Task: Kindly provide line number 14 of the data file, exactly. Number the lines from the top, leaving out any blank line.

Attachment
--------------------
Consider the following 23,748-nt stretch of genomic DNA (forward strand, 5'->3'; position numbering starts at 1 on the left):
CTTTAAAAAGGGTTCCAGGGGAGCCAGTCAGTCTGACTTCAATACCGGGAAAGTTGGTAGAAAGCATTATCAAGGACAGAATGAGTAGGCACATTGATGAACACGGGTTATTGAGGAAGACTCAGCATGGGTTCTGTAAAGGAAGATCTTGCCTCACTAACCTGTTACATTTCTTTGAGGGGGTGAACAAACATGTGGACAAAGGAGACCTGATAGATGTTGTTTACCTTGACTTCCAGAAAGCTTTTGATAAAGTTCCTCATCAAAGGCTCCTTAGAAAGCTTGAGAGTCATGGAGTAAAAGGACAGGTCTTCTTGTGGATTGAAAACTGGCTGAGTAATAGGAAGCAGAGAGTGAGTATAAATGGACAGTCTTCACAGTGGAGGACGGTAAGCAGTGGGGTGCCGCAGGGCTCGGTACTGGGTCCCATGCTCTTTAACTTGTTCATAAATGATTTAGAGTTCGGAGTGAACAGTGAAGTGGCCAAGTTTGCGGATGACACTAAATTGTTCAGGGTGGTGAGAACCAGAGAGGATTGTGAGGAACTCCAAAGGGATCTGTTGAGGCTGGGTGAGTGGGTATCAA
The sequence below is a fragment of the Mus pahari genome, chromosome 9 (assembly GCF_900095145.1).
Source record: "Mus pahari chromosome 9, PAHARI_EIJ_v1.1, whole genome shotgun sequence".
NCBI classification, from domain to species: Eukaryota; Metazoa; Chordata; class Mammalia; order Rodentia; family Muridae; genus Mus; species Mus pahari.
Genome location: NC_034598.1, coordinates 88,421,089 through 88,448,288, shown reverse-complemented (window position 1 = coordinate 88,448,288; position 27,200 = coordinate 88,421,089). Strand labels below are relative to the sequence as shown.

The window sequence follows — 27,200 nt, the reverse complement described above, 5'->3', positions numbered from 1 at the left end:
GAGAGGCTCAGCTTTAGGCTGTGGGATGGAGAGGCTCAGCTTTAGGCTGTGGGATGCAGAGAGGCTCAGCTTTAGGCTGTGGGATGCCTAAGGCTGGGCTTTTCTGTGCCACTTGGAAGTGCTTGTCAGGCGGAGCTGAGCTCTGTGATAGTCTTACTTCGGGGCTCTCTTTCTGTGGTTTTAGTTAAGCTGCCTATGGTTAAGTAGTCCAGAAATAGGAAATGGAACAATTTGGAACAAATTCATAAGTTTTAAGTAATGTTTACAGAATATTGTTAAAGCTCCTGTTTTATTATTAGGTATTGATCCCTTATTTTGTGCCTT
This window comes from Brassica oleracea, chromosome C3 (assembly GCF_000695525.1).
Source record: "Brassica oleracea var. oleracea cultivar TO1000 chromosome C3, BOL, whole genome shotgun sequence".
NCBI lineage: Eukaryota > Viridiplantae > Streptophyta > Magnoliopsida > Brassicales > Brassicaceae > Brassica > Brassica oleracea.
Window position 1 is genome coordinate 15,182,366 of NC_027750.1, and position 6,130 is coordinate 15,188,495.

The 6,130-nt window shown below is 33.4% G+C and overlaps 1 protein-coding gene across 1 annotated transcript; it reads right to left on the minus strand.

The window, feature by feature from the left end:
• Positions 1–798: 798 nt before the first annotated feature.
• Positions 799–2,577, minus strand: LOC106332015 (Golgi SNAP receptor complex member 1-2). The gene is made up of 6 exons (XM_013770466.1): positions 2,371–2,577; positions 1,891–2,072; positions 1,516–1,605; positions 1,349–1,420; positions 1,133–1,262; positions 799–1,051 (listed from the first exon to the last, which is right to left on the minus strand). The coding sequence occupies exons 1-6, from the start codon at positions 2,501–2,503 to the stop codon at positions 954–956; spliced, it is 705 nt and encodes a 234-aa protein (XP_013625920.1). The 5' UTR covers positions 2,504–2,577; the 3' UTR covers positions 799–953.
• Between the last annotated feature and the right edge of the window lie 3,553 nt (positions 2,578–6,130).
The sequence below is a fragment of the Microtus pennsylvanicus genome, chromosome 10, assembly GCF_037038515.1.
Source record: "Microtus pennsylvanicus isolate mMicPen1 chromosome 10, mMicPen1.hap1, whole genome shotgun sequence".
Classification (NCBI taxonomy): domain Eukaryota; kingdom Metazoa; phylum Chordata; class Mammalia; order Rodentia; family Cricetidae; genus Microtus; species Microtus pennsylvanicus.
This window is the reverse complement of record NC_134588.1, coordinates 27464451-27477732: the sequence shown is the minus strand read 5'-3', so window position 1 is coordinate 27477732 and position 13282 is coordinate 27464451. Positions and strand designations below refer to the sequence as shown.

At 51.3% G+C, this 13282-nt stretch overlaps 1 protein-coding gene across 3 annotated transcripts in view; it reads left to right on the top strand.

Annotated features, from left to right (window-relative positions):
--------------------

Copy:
The window, feature by feature from the left end: